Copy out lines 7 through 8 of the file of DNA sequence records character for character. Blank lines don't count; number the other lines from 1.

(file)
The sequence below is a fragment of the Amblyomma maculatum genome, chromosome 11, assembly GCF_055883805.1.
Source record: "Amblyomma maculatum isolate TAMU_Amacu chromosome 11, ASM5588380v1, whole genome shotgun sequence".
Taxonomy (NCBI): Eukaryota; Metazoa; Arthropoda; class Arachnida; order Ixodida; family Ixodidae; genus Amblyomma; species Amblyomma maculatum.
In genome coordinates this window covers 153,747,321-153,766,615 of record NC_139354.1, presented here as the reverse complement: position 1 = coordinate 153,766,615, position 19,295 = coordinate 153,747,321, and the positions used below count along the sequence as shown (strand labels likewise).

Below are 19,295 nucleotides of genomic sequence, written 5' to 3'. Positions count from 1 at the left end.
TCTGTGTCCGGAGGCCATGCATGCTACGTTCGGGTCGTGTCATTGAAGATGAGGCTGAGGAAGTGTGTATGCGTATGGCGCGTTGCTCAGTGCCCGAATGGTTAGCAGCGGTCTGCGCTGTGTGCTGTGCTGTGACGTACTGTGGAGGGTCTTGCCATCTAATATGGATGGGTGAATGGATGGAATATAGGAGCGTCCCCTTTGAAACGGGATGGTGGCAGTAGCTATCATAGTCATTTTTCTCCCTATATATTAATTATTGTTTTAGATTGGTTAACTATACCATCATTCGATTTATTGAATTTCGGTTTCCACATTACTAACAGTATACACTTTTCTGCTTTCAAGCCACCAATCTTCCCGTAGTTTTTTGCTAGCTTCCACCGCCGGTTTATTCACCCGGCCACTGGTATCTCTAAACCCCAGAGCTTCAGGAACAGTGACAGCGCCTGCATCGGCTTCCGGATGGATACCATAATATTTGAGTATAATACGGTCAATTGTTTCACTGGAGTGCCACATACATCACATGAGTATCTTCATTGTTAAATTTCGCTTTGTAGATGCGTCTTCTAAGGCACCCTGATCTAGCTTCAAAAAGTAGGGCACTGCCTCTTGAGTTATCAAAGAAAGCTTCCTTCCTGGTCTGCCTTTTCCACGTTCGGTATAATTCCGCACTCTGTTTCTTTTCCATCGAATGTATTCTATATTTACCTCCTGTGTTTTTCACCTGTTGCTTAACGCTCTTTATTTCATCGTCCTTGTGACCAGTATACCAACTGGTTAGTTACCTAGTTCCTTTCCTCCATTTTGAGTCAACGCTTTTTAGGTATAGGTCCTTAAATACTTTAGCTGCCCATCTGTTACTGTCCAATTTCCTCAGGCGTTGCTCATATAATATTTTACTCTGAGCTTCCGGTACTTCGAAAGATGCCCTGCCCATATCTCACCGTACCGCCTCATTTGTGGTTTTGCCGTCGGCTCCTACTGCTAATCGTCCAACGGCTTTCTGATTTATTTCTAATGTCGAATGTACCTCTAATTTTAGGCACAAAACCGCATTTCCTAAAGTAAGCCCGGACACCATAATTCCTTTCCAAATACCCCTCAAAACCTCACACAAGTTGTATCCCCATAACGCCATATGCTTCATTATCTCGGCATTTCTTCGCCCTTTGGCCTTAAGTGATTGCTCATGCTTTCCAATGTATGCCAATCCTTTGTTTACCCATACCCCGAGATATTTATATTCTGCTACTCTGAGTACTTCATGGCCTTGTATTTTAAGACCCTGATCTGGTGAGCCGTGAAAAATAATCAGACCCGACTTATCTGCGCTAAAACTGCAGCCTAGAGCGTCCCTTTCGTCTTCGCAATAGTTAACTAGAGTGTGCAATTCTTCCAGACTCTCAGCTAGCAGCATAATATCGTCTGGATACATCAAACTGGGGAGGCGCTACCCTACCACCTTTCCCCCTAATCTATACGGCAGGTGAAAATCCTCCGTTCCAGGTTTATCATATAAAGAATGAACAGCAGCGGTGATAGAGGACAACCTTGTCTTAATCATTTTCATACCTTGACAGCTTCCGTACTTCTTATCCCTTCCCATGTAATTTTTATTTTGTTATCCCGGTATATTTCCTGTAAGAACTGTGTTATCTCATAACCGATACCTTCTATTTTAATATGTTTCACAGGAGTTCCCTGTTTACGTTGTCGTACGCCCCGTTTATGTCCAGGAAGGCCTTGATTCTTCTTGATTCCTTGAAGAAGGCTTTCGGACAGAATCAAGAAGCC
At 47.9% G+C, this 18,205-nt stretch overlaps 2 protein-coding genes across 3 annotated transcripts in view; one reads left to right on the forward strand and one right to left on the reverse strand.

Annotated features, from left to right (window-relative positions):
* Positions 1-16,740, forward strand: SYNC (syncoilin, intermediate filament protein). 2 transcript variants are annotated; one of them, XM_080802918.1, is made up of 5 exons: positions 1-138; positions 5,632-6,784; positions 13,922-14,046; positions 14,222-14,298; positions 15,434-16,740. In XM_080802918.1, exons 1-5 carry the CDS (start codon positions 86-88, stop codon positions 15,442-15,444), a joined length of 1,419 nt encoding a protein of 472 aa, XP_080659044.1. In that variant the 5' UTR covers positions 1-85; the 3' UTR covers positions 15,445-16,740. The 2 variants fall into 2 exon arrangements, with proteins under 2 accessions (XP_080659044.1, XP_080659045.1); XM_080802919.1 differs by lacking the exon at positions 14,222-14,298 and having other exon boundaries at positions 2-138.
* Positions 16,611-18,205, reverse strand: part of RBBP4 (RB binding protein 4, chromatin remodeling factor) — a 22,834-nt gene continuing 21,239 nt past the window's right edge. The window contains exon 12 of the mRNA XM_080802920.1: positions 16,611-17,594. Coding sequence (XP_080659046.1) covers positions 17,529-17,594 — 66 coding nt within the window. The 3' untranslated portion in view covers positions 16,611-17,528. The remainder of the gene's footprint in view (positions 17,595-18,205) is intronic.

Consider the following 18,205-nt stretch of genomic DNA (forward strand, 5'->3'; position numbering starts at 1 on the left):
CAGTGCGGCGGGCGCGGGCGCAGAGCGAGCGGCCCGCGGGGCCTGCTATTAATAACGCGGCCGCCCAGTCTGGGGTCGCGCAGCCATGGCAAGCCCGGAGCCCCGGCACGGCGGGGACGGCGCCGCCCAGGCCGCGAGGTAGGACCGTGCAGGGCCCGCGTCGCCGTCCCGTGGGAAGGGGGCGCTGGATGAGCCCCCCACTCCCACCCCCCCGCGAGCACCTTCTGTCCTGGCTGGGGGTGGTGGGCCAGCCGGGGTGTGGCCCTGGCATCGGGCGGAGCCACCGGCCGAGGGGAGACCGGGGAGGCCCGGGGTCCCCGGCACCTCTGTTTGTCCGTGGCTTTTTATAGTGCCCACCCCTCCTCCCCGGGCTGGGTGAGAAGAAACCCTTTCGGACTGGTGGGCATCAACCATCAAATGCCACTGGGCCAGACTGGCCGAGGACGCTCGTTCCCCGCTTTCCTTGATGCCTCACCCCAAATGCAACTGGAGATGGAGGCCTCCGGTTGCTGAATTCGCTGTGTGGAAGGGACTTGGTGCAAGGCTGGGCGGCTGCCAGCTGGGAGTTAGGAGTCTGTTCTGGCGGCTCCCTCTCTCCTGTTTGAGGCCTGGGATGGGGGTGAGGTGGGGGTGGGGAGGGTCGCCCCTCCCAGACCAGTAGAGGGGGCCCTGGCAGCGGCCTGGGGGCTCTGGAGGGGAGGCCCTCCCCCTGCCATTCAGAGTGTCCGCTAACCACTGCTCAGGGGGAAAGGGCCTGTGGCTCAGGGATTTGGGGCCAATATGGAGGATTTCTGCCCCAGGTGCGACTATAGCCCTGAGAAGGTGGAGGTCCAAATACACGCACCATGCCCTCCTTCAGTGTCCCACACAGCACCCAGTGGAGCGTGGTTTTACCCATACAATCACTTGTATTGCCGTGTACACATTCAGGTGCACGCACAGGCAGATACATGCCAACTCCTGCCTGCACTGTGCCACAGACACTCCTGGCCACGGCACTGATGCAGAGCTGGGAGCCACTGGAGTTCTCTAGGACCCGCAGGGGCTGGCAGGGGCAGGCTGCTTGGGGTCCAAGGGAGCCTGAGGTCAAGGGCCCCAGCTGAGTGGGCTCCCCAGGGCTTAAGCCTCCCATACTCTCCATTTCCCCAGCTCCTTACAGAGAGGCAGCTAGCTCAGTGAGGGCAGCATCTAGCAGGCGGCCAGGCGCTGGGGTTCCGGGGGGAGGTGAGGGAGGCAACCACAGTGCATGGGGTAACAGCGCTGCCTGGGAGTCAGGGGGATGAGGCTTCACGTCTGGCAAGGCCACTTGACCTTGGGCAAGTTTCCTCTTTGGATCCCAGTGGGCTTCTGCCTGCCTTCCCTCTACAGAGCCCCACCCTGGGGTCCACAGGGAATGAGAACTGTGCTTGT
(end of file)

At 47.9% G+C, this 18,205-nt stretch overlaps 2 protein-coding genes across 3 annotated transcripts in view; one reads left to right on the forward strand and one right to left on the reverse strand.

Annotated features, from left to right (window-relative positions):